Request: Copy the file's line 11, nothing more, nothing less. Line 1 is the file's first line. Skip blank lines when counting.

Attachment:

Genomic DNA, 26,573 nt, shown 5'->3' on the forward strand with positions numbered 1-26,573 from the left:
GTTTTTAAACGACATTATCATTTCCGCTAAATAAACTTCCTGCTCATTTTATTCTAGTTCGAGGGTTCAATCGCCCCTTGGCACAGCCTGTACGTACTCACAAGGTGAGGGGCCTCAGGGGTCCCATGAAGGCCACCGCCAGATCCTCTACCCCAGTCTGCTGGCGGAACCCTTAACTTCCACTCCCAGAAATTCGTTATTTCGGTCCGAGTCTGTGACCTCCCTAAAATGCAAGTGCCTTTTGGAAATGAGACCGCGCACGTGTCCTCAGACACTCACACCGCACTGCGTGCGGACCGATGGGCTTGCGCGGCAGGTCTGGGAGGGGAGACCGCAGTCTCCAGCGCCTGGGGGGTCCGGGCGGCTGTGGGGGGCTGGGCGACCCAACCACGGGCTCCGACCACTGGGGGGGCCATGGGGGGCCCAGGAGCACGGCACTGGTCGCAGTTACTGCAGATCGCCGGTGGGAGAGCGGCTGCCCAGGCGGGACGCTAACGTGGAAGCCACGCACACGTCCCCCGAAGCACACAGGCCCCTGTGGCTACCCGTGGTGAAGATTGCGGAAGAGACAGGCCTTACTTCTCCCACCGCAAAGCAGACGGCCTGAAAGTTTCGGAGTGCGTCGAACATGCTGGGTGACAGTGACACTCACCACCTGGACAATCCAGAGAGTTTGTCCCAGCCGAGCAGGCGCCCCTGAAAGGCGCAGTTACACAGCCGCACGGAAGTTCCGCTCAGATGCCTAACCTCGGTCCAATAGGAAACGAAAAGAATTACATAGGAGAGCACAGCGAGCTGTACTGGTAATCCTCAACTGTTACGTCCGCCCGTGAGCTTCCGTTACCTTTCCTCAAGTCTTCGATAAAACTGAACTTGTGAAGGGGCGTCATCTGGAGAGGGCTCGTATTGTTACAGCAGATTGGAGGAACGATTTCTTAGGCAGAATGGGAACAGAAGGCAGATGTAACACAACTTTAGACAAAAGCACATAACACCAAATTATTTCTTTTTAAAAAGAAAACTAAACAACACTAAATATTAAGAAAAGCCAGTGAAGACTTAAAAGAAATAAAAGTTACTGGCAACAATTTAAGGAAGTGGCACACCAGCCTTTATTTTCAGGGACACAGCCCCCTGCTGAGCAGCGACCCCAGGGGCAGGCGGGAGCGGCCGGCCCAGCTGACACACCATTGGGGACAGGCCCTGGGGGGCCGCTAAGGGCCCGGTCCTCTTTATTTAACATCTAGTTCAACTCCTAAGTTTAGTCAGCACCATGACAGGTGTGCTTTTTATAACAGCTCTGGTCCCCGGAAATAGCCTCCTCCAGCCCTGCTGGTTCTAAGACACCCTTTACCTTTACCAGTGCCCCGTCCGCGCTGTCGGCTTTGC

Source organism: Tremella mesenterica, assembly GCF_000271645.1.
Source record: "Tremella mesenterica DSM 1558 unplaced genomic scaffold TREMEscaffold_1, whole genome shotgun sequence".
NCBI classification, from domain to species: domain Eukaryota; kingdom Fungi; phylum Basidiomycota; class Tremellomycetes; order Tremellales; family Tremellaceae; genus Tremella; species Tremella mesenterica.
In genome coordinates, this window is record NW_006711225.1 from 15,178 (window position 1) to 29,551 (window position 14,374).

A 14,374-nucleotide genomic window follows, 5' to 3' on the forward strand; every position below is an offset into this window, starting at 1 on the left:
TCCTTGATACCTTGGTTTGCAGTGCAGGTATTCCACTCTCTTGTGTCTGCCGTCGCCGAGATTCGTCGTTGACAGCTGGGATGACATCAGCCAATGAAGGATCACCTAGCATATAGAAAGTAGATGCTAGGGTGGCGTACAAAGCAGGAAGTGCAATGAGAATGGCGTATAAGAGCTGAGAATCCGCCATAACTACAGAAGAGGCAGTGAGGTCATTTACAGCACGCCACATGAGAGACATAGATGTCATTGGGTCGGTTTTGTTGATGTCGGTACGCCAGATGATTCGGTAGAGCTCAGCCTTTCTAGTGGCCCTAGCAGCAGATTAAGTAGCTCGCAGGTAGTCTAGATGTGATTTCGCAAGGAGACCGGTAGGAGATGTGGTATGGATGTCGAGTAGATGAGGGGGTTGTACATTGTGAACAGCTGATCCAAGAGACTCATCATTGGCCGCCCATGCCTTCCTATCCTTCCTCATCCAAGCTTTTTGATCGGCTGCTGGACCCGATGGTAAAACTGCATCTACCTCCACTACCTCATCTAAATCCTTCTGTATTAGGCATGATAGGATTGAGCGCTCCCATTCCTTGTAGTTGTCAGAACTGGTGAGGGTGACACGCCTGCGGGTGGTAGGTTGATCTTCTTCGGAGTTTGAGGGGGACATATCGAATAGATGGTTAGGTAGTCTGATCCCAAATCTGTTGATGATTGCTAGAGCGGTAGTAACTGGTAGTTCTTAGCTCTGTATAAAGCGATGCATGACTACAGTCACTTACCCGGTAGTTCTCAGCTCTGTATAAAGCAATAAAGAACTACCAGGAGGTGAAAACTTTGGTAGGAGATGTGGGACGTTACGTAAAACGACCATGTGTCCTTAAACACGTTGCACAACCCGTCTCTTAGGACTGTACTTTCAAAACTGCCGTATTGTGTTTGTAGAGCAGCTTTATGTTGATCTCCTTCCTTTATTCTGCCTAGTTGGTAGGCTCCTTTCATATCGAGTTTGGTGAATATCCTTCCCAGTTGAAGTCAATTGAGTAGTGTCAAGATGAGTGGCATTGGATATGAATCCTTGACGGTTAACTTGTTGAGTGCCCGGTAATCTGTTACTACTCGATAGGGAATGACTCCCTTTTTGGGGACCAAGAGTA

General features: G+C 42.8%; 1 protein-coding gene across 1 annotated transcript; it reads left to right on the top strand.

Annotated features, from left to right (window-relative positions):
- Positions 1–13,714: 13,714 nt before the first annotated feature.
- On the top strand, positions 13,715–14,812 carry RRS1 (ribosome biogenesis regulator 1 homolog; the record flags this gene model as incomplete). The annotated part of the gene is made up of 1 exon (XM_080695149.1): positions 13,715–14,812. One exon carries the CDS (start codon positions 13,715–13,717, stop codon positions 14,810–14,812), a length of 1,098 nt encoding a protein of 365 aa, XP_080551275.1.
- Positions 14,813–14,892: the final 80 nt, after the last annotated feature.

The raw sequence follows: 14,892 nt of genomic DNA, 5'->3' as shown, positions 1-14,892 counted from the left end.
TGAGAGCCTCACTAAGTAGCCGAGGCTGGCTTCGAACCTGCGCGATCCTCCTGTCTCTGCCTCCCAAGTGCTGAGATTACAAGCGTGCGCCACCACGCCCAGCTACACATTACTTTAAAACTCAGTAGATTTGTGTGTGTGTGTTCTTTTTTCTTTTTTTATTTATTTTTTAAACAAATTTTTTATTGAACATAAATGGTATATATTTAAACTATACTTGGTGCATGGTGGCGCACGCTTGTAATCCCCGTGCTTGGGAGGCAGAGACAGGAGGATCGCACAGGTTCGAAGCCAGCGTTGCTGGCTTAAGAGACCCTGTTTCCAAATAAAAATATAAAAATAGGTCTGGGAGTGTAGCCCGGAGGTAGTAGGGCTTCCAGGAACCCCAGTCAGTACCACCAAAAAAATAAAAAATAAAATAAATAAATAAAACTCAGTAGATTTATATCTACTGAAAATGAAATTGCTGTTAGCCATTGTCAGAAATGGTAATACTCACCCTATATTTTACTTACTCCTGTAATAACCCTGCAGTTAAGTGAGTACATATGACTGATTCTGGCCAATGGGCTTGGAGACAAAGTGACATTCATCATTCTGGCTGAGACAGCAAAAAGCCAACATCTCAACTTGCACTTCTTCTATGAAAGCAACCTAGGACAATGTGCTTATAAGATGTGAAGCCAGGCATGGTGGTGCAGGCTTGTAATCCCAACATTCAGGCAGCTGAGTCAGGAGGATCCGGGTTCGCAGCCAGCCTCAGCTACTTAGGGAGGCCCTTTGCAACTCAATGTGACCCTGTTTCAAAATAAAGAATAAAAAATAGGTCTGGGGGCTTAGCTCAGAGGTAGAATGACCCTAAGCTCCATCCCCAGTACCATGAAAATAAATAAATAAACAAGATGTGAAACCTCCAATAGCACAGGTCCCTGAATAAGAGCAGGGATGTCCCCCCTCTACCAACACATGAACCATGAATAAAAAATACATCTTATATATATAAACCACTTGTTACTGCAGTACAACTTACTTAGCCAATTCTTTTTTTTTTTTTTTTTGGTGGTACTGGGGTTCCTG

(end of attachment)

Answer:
- Positions 1–13,714: 13,714 nt before the first annotated feature.